Find Other Ways to Defer Taxes
So that you can make your money grow, you’ll want to look for other types of accounts that can serve as investment vehicles for retirement. When you defer taxes until you start taking out contributions, you’ll be able to save more of your hard-earned money into investments that will grow over time.
Besides an employee-sponsored 401(k), consider investing into a Roth IRA. A Health Savings Account (HSA) is tax-deferred and available for those with high-deductible health plans. While these are typically designed to use for qualified medical expenses, you can also use an HSA as a way to save extra cash for retirement.
The beauty of an HSA is that unlike a Flexible Spending Account (FSA), all the funds you contribute to an HSA are yours to keep; you don’t have to use the funds by year’s end. Instead, you can use it as an investment account. You can contribute up to $3,400 for individuals and $6,750 for families, plus a catch-up contribution of $1,000 if you’re 55 and older.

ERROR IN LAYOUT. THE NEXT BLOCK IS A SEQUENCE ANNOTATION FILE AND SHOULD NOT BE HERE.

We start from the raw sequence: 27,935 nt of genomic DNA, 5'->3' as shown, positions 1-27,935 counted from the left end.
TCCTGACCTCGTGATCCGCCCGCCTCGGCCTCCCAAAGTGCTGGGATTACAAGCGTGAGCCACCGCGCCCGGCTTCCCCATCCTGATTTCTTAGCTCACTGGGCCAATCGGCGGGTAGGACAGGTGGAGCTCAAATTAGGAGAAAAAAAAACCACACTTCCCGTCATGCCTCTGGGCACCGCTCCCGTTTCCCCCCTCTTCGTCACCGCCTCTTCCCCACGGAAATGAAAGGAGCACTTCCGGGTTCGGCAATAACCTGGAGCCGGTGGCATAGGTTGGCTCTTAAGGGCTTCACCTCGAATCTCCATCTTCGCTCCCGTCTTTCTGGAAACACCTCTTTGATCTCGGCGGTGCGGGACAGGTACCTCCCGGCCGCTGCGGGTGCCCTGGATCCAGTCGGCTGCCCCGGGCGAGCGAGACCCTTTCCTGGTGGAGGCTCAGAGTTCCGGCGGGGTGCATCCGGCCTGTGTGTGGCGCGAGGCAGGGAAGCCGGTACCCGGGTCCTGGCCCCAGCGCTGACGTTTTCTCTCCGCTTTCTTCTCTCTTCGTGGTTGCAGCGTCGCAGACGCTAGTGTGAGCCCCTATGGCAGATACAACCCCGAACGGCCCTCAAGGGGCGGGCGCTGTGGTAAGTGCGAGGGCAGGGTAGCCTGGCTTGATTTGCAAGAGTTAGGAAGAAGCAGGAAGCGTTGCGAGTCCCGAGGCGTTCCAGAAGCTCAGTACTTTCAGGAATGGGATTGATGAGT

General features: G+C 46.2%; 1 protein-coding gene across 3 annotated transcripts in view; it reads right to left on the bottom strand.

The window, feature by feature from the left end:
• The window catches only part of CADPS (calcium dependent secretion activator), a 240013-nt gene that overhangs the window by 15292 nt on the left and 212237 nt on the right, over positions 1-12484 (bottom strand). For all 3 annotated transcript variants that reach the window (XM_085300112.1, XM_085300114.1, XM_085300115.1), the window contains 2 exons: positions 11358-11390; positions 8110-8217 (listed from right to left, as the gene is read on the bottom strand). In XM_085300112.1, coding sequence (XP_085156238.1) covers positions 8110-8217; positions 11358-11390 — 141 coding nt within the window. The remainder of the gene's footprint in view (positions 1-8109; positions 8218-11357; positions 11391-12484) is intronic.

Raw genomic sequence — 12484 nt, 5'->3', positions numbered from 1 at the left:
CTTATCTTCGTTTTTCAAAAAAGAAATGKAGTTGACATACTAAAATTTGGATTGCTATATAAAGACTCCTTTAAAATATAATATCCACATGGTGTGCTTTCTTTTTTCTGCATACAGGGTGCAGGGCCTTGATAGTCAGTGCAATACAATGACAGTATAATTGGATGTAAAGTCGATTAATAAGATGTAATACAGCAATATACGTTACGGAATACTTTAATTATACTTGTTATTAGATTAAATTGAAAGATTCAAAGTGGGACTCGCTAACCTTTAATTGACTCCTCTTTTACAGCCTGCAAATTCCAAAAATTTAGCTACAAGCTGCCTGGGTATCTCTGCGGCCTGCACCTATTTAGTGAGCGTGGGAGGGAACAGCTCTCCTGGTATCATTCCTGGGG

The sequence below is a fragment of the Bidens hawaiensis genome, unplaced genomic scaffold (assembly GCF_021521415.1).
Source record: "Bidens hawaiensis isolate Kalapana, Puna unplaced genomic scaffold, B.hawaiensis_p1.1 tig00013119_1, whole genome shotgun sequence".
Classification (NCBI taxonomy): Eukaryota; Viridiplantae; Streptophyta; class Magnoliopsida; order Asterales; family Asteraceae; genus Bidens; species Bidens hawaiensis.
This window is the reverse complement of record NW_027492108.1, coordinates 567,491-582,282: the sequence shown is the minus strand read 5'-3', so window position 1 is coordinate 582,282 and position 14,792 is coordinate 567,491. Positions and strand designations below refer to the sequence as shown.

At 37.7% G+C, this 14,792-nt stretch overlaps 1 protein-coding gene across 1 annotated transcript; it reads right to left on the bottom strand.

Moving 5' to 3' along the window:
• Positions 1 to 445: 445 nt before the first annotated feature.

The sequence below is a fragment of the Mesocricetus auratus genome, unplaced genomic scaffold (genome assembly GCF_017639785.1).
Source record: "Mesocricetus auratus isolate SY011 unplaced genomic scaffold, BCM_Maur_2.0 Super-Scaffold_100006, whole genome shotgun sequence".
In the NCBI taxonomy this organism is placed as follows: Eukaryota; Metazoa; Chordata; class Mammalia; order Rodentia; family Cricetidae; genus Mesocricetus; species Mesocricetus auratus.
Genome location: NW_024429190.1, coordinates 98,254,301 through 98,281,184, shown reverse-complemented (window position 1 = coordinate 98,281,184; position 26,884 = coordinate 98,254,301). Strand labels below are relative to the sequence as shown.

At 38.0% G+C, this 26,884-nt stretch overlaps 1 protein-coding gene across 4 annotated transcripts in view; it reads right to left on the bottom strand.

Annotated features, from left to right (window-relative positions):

Take Advantage of Catch-Up Contributions
For company-sponsored plans, such as 401(k) and 403(b) plans, you can squirrel away an additional $6,000 on top of the standard $18,000 a year. For Roth and traditional IRAs, you can contribute an extra $1,000 to the standard $5,500.
Your 40s and 50s are the prime time to really hone in to your retirement goals to ensure that you’re on track. “Run financial projections to make sure you are saving enough,” says Frankle. “You still have plenty of time to correct and have a far better outcome.”
As always, be sure to contact your financial adviser to evaluate your personal situation.
What steps are you taking with your investment portfolio in your 40s and 50s? Let us know in the comments!